The Subtle Art of Mixing Patterns
Updated: 1 day ago
Do you love patterns? Do you know how to mix them? Maybe you think mixing patterns is a bad idea or too challenging to do, so let me give you some tricks!
Mixing patterns and textures is easy. If you follow a few rules, then the WOW factor will be there!
Look at this fantastic mix from Thibaut Fabrics. It combines three different patterns: Animal Skin (chair), Tropical (draperies), and Trellis (wallpaper), and just one color: Red. Does it look OK? It is just stunning!
Now imagine this room with only, let's say, the draperies. Everything else is a plain and neutral color like an off-white with the same furniture. Do you visualize it? What does it look like? I will say nice but not 'wow.' I would also think: how does this tropical drapery fit in this room with this antique desk? But with the two other patterns, this mix makes sense as it brings more personality and modernism to the room.
Previously, I mentioned that you have to follow some rules. It is vital to create a great match. There are some rules like colors, patterns, and textures.
So, let's start with the #1 Rule: Colors
First, you need to choose your color palette for the room. It could be your favorite color, a warm or cold color. Maybe a neutral tone. Or why not a bold color for a 'wow factor' and more personality.
My advice if you want to go for bold is to choose a monochromatic print to avoid competing with the bold color or a subtle pattern!
The easiest way to start is by choosing a monochromatic palette like at the Sands Hotel (pictured above). This is the perfect example of a great mix of patterns from floor to ceiling! If you keep patterns in the same color family, it will help tame everything a bit.
Try to keep the color palette cohesive. One or two main colors plus one or two accent colors for a pop of character.
If you want to go for multiple colors, then never forget the rule: 60-30-10. 60% is the main color (your favorite one, for example), then you add another one for 30% (secondary color) and the last one for 10% of the total palette scheme (could be a pop of color). Another point to consider with colors: using lighter and darker shades will make specific patterns stand out, and these will catch your eye so that you can focus on some areas in the room.
#2 Rule: Patterns I recommend that you choose your favorite pattern (floral, tropical, geometrical, etc.) as the lead pattern and consider it as your starting point. Choose a large bold pattern as your lead that incorporates all your palette colors like that you will be able to use a variety of scales for the same pattern: one dominant pattern with medium and small secondary scale patterns. Start with three patterns in a room, and then, when you feel more confident, you can increase to up to 5 patterns: 1 large dominant, two mediums (same color as the lead one), and two small accents (could be different color or pattern).
There are plenty of pattern categories to choose from. This includes floral, tropical, plants, chevron, stripe, geometric, animal, and skin.
And you can use patterns on various support: furniture (sofa, headboard, chair), wallpaper, rug, pillows, wall arts, decor (vase, ginger jar), draperies, and even stone (calacatta quartz on a fireplace).
Look at this excellent example of the art of mixing patterns with this adorable baby's bedroom (picture below). The floral wallpaper (large pattern) catches the eye, then the dots on the rug, followed by the stripes on the window treatment. Different patterns and colors blend in harmony. Don't forget to balance patterns with plain and neutral elements (floral wallpaper + plain velvet chair) to amplify contrast.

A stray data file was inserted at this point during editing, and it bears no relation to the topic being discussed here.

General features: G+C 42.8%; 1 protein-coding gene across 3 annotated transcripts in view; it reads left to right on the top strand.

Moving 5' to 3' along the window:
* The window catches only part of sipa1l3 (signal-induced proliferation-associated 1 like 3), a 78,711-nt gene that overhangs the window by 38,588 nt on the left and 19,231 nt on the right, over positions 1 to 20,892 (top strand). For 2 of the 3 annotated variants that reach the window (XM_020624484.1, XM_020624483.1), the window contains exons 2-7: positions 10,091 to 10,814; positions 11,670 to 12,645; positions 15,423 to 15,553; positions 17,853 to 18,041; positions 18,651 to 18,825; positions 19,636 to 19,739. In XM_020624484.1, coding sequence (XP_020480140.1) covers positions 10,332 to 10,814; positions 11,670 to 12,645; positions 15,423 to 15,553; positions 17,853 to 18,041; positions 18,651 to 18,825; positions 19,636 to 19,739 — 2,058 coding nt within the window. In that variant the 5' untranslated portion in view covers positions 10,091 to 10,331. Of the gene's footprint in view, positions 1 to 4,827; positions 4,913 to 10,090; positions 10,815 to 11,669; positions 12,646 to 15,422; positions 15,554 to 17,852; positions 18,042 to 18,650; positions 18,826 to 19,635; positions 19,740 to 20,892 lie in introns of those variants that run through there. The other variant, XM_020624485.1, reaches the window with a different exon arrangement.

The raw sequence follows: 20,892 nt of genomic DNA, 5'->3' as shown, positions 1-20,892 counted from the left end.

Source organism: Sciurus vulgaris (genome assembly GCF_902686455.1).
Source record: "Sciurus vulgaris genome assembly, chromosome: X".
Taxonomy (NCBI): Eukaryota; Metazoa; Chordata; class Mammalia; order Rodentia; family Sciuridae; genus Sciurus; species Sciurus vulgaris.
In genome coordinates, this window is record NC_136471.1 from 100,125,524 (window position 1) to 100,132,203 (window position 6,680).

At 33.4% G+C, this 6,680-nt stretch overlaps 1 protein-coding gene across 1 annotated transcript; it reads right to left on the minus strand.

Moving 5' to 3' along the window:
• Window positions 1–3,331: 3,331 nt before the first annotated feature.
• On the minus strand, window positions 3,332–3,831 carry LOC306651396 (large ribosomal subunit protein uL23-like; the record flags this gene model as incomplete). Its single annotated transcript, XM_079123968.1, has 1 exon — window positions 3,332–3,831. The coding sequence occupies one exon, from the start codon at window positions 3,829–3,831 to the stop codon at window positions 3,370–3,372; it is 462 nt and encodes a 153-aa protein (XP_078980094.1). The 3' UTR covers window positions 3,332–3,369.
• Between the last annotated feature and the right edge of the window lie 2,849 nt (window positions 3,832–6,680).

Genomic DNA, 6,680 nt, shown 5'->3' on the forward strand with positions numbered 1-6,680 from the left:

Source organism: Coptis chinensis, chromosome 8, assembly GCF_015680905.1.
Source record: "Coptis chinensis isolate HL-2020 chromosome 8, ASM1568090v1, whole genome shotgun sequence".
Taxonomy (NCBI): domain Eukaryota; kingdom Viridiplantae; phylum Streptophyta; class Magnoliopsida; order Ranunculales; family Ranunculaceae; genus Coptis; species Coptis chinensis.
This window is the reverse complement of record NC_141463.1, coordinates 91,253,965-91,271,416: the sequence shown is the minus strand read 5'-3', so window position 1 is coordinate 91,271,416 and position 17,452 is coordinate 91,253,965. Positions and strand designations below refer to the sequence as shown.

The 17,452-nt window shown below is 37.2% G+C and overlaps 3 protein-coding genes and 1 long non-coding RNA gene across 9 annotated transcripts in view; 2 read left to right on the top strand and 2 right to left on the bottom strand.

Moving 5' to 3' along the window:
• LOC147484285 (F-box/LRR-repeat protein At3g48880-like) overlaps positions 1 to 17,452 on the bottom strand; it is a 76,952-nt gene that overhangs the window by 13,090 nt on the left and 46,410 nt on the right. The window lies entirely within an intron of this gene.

#3 rule: Textures can bring a smooth touch of pattern to your design mix. Looking closely at the baby room above, you can see that even the fuzzy poufs and cushions bring their soft pattern touch. So you can think of fabric textures as another source of the pattern. These can be shiny or mat, smooth or rough, softy or fuzzy. The good thing about textures is that they add volume to your scheme. Fabrics like faux fur, velvet, knit wool, silk, linen, or tasseled accents will add a touch and feel to the pattern. Flooring, like tiles and wood floors, can add texture to a room.
This is an excellent example of a mix of patterns with different colors, scales, and textures.
As you can see, we have a balanced palette of colors with beige (60% - sofas, pillows, curtains, wallpaper, floor), light green (30% - 4 walls, pillows), and black (10% - rug). For the patterns, we have an animal print with a large-scale black and white zebra, which is our lead pattern (rug), smaller zebra (pillows), but also feathers (pillows), a damask (wallpaper), and a Greek key (pillows). Finally, for the textures, we have faux fur, velvet, cotton, hardwood floor, and chevron tile (around the fireplace).
All elements together bring volume, contrast, and comfort.
Now you know more about the fine art of pattern mixing with the three rules: Colors, Patterns, and Textures, so you should feel more comfortable experimenting with it. Be bold, be yourself, and trust your intuition!
Where do I start? The easiest way to start is to mix the same pattern on different scales. It always looks good, and it is visually pleasant. Another option is to combine different patterns in a single color. The most important is to let creativity drive the process, follow your ideas and make some tests with samples.
If you still need help, I'll be happy to help! And remember that interior designers can give you access to exclusive resources to create your wow effect!
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